Security Certificate System to Be Refined
Considering his government's key tool for keeping suspected terrorists locked up was supposedly yanked away in a landmark court ruling, Prime Minister Stephen HARPER is sounding pretty relaxed about the situation. "The Supreme Court said the security certificate program is necessary for public safety in the fight against TERRORISM," Harper said this week, in his first public comment on a ruling that made international headlines. He allowed that the decision went against "some provisions" in the controversial system that has led to a few non-citizens, some allegedly linked to al-Qaeda, being detained without trial for years. But he added, with an air of satisfaction, that the court had provided "a pretty clear road map" for fixing the rules to make them constitutional.
So much, it seems, for the breathless initial response suggesting the SUPREME COURT OF CANADA had gutted the security certificate system. Much of that reaction was generated by the celebratory news conferences held by lawyers who represented the detainees in the case. Johanne Doyon, lawyer for Adil Charkaoui, a Moroccan arrested under a security certificate in 2002, hailed the ruling as "a near total victory." And Charkaoui - who was released on bail in 2005 under the condition that he wear an electronic monitoring bracelet, among other strict conditions - offered up the day's juiciest quote, linking the unanimous judgment from Canada's top bench to the most notorious U.S. detention centre. "The Supreme Court, by 9 to 0, has said 'No' to Guantánamo North," he said.
It was a good line, but a bit of a stretch. In fact, Chief Justice Beverley McLachlin penned a careful ruling that upheld the validity of the security certificates, although she ordered Parliament to come up with a better review mechanism to protect the interests of those who have one issued against them. Security certificates have been part of the Immigration and Refugee Act since 1978. They are signed by the ministers of public safety and immigration to declare a non-citizen a national security threat. The person named in the certificate is then arrested for deportation. A federal judge can review the intelligence case against the suspect, but the detainees and their lawyers aren't allowed to know the secret details. Over the years, certificates have often been used to swiftly kick out suspected spies. The system only became controversial when alleged terrorists arrested after 9/11 couldn't be deported, under Canadian law, to home countries where they would likely face torture. That left them in legal limbo, not charged with criminal offences in Canada, but not shipped out, either. Lawyers for the three who brought the case to the Supreme Court - Charkaoui, Mohamed Harkat and Hassan Almrei - argued the system was fundamentally unjust. But McLachlin validated its core elements. "The realities that confront modern governments faced with the challenge of terrorism are stark," she wrote. "In the interest of security, it may be necessary to detain persons deemed to pose a threat. At the same time, security concerns may preclude disclosure of the evidence on which the detention is based."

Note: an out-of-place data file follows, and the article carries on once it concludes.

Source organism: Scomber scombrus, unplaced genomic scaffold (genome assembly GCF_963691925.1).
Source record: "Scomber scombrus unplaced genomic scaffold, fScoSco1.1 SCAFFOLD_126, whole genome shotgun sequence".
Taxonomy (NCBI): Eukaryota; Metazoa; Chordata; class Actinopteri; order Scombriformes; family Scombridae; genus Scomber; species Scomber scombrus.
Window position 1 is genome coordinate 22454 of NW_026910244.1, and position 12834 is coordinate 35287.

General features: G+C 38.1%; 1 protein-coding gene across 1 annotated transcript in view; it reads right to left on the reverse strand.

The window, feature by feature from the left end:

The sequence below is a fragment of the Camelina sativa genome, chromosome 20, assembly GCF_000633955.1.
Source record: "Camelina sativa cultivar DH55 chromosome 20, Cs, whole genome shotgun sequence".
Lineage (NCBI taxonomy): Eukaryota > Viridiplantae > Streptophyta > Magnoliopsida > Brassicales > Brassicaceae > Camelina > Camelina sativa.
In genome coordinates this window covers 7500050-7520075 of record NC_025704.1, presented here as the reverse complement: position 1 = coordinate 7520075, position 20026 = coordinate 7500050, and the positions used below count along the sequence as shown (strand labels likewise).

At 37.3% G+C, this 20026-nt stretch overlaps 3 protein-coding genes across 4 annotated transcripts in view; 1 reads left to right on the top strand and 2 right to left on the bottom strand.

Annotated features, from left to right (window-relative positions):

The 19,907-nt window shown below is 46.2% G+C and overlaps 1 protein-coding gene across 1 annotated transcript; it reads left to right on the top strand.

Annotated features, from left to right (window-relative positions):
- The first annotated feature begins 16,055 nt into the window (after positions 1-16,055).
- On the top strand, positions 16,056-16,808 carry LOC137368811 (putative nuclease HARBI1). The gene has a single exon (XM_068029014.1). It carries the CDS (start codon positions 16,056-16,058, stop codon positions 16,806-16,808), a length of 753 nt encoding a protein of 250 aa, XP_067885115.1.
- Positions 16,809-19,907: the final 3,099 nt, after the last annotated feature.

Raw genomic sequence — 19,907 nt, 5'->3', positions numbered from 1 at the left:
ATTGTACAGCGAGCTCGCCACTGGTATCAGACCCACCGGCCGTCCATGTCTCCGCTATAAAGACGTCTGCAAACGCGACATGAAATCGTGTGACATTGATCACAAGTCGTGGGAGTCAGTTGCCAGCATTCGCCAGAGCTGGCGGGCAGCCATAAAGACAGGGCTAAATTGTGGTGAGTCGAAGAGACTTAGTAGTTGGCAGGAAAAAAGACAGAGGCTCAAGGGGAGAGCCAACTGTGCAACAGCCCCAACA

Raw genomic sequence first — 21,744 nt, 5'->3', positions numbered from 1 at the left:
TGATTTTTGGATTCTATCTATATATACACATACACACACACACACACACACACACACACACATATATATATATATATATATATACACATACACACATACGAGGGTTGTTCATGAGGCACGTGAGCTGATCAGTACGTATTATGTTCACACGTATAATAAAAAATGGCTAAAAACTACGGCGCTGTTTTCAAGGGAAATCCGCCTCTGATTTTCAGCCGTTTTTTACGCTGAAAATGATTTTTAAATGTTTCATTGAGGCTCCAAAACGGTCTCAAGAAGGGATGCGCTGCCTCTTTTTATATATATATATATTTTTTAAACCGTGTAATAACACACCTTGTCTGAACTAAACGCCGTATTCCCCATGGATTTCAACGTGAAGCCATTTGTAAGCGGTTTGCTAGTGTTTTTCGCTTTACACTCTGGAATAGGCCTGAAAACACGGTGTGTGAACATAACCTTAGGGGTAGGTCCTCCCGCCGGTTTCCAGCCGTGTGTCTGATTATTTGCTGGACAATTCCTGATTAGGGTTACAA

But McLachlin said it isn't good enough to merely have a judge look at the case against a detainee. She instructed Parliament to find a better way, pointing to the British model, in which a special lawyer is assigned to review evidence, without revealing it to the suspect. University of Toronto law professor Kent Roach, an expert on Canada's anti-terrorism laws, said an even more promising home-grown procedure was devised by the judicial inquiry into the Maher Arar affair. The inquiry's lawyers were not only allowed to review the intelligence file on Arar, they were also permitted to ask him questions based on that information, carefully framing them to avoid disclosing secrets. "That's an improvement on the British system," Roach said. "The lawyer who has seen the secret evidence also gets to ask the directly affected person questions. Obviously, this is a delicate task." Doyon said she agrees the government should look closely at the Arar inquiry's solution to the problem of reviewing secret evidence. She is skeptical about the more limited British special advocates model.
Whatever the Harper government finally settles on to satisfy the court, though, the security certificate system isn't about to disappear. "First, the court gave Parliament a year to fix it," said Toronto constitutional lawyer Neil Finkelstein, who represented the Federation of Law Societies of Canada in the case. "Second, they suggested an easy solution to do that." And if that's all losing this big case amounts to, the winners might soon be wondering what it was they were celebrating about.
Maclean's March 12, 2007